Owner, Gina Khan Salons in San Francisco
Logics International Color Spokesperson
When Gina Khan graduated from cosmetology school in 1973 and joined Yosh for Hair on San Francisco’s Maiden Lane, her intention was to become the best hair cutter she could, but newfound passions quickly led her in other directions. While Khan quickly attained the designation of Master Stylist, her strong leadership skills emerged, and she was appointed as the salon’s manager. Then in 1986, she decided to pursue her interest in haircolor and joined Matrix's Logics team as an educator. In 1999, Khan and her husband purchased the salon from Yosh Toya, and four years ago, they opened a second salon, rebranding both under her name. As an educator, Gina Khan's approach is real-world and no-nonsense—she prides herself on presenting actual salon situations and client case studies from her own experience. “I have the same challenges as everyone in my classes, so I give advice that has worked for me.”
From where does your entrepreneurial drive originate?
I have this need for relevance in the world and doing something that’s relevant. I want to be successful, which I do not define financially, but by doing things well and making a difference to people. I wanting to be the best—I was raised that way.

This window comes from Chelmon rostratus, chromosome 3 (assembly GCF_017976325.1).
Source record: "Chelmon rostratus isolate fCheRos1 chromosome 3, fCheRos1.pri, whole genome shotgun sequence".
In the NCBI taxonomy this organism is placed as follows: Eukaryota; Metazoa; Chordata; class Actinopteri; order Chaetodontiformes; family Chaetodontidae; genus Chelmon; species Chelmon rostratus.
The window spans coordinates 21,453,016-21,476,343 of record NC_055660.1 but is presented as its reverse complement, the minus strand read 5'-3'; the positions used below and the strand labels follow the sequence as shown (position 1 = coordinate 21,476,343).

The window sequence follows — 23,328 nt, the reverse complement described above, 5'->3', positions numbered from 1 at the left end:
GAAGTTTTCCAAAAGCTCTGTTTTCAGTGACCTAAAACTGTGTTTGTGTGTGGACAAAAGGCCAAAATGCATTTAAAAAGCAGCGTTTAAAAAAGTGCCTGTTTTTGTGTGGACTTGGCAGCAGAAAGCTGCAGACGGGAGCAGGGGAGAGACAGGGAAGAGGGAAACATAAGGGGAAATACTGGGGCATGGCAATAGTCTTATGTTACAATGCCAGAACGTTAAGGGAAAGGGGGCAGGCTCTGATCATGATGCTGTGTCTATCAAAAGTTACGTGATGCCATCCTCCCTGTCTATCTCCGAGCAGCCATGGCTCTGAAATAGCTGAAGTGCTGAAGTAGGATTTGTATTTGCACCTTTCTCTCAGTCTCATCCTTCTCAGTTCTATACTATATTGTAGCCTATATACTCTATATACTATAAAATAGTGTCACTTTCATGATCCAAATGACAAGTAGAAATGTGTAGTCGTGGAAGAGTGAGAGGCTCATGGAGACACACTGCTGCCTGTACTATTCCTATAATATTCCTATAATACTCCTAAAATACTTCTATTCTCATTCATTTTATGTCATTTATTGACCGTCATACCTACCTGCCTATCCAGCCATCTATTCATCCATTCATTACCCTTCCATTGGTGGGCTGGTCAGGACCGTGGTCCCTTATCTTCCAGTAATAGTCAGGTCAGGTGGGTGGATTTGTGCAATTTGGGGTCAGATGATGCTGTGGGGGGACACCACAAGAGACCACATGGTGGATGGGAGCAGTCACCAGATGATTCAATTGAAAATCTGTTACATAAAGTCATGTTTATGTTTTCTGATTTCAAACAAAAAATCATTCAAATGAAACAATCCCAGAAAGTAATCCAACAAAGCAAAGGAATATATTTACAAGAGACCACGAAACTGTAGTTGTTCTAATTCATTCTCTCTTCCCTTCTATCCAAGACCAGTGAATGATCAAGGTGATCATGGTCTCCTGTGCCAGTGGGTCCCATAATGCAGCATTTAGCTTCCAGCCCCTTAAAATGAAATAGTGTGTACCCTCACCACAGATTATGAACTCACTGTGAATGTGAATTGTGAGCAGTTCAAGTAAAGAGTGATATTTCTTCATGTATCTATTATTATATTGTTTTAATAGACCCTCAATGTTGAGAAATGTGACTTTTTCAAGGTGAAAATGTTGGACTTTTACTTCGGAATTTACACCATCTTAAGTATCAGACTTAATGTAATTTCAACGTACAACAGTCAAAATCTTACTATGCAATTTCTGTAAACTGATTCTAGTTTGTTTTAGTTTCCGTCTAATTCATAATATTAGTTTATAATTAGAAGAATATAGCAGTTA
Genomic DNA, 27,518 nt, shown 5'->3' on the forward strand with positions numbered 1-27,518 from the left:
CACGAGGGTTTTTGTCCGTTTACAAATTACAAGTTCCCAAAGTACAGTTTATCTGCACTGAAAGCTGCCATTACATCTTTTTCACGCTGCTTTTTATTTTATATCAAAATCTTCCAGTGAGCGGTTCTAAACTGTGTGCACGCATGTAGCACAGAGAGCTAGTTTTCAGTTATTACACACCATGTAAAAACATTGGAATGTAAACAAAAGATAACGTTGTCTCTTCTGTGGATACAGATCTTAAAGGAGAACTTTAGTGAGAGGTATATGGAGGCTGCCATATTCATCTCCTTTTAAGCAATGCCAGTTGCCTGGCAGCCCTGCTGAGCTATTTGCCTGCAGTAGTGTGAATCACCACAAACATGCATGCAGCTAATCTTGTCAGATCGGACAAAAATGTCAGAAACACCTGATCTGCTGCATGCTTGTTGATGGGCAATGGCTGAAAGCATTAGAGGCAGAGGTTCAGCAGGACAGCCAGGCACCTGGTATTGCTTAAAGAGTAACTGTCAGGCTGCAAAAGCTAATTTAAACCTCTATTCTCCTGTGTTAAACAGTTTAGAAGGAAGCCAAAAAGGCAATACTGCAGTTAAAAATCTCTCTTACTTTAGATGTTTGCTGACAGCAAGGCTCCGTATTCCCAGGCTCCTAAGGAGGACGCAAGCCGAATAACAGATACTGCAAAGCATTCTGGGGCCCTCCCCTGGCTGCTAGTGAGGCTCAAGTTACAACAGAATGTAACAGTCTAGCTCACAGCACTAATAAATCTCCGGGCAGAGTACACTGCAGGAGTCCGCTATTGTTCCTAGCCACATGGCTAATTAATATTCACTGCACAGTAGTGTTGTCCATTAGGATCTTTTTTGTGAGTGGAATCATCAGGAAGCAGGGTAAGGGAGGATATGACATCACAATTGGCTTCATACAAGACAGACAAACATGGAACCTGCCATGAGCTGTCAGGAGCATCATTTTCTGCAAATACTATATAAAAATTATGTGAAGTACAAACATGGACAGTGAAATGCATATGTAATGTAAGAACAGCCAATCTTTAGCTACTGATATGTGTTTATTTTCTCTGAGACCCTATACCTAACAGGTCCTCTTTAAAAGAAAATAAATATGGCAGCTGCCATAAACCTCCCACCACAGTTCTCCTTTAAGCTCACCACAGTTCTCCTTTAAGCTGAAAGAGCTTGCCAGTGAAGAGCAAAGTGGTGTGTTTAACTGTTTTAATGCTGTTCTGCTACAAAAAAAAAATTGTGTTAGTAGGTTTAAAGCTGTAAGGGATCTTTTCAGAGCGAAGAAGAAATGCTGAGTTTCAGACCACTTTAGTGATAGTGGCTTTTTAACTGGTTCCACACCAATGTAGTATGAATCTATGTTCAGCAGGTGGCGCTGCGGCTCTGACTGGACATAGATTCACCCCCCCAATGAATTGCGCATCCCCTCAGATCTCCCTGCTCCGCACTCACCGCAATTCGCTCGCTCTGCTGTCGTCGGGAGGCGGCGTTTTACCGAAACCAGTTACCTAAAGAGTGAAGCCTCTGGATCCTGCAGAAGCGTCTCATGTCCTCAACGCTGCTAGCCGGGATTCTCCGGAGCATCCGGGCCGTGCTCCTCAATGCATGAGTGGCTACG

As you grew your company/brand, what “ah-ha” moments of clarity helped you shape its future course?
When I was young I was managing the salon before I purchased it. When I took over as manager, I didn’t know anything about managing and I didn’t want to just bark orders. So I picked up the Tom Peters book In Search of Excellence. That book shaped how I thought about management. It was written in the 1980s but gives a lot of insight and is still relevant. One of the things I took away from it was about how important it is to get clients involved in decision making. Yes, it’s about the client. Often we are defined by our vision, but we need to try to marry that with the clients’ needs. We are client-driven—or should be. It was a very insightful moment.
I also learned about developing talent from within. In those days, many people hired outside managers. This book talked about developing your own team and giving them the opportunity to grow within your company. That’s why I have staff who’ve been with me 15-20 years. Our old staff meetings used to be about all the problems—I decided it had to change when I took over and I made staff meetings positive.
How would you describe your management style? What do you think makes you a good leader, and in what areas would you to improve?